At Telstra we are committed to providing you with any further updates from the WHO as they become available.
Telstra takes all matters of safety very seriously and only sells mobile phones that meet national and international safety requirements and standards.
There are many sources of information on mobile phones and health. As well as our web site, you can go directly to some of the authorities and organisations we rely on for expert advice or general information:
You can also check your device manufacturer's handbook, guide or web site.
Or email us at email@example.com
In Australia, the EME safety standard for mobile phones is set by Australian Radiation Protection and Nuclear Safety Agency (ARPANSA), and regulated by the Australian Communications and Media Authority (ACMA) - the Federal Government regulator for the telecommunications industry.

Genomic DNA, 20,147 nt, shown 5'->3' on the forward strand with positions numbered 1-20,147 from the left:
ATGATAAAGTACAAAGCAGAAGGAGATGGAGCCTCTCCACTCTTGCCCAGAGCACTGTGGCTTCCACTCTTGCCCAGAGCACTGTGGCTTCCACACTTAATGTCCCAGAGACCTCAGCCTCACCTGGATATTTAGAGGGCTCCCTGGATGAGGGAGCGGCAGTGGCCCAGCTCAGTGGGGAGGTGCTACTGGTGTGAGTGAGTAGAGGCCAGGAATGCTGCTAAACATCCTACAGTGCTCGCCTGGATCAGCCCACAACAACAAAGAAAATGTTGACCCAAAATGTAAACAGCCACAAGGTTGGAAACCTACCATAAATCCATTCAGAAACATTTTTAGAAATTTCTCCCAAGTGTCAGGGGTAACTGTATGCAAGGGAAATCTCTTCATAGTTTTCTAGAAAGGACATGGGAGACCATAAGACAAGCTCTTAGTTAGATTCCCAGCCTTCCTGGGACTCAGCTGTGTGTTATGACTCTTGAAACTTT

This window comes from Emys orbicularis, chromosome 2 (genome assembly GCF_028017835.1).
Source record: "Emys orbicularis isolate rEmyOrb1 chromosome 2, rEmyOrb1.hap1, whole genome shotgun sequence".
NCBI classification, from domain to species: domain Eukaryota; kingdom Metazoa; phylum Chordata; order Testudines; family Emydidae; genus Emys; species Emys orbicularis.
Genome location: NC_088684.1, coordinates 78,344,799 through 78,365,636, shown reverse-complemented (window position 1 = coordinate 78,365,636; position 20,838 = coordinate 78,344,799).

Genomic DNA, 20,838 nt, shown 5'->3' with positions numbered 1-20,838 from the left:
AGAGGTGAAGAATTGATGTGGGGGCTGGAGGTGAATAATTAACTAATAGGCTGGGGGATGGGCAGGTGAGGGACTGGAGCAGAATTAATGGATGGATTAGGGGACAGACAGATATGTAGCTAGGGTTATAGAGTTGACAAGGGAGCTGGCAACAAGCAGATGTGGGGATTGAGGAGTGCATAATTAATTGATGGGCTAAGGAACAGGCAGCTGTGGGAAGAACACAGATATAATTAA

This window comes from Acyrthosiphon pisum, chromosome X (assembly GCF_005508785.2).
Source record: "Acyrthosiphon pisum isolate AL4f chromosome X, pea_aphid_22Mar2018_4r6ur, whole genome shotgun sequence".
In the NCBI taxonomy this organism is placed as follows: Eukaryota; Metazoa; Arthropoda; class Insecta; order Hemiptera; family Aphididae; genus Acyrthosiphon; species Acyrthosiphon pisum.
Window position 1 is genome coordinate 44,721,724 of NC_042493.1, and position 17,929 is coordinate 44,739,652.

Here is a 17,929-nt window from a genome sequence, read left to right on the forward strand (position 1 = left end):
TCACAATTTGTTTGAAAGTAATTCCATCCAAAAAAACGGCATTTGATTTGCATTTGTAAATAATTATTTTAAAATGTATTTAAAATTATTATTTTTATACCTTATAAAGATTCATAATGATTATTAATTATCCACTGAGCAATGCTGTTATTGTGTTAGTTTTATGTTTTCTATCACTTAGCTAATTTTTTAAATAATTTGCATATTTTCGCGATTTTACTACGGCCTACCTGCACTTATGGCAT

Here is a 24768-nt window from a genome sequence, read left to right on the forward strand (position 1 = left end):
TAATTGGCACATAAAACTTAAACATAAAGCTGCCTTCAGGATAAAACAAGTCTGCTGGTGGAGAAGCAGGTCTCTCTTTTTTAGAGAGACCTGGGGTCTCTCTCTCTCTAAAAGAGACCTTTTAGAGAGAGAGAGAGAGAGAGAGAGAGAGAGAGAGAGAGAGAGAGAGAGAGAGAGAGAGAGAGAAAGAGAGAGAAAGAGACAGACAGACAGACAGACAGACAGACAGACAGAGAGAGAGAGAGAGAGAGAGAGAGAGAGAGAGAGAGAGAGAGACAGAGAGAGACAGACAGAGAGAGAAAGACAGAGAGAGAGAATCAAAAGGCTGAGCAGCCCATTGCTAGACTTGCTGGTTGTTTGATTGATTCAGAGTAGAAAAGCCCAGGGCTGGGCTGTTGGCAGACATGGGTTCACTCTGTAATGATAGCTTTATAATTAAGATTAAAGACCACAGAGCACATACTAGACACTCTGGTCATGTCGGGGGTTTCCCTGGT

All mobile phones sold in Australia must comply with the ACMA's Radio Communications (Electromagnetic Radiation - Human Exposure) Standard 2003.
The safety standard operates by limiting the Specific Absorption Rate (SAR), or the rate at which the mobile phone user absorbs energy from the handset. The SAR is measured in watts per kilogram (W/Kg), and in Australia the maximum SAR allowable for any mobile phone is 2 watts per kilogram (averaged over 10 grams).